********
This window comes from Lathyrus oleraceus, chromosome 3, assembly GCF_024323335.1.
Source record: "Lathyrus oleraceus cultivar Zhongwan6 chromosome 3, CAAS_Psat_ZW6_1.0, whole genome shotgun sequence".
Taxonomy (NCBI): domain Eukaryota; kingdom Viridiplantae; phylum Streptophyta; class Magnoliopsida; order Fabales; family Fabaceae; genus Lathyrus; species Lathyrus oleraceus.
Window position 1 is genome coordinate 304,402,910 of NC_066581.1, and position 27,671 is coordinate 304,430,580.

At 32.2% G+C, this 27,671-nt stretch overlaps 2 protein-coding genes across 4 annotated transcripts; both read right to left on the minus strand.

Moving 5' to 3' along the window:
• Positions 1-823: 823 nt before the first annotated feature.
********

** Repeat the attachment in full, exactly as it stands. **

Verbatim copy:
This window comes from Lathyrus oleraceus, chromosome 3, assembly GCF_024323335.1.
Source record: "Lathyrus oleraceus cultivar Zhongwan6 chromosome 3, CAAS_Psat_ZW6_1.0, whole genome shotgun sequence".
Taxonomy (NCBI): domain Eukaryota; kingdom Viridiplantae; phylum Streptophyta; class Magnoliopsida; order Fabales; family Fabaceae; genus Lathyrus; species Lathyrus oleraceus.
Window position 1 is genome coordinate 304,402,910 of NC_066581.1, and position 27,671 is coordinate 304,430,580.

At 32.2% G+C, this 27,671-nt stretch overlaps 2 protein-coding genes across 4 annotated transcripts; both read right to left on the minus strand.

Moving 5' to 3' along the window:
• Positions 1-823: 823 nt before the first annotated feature.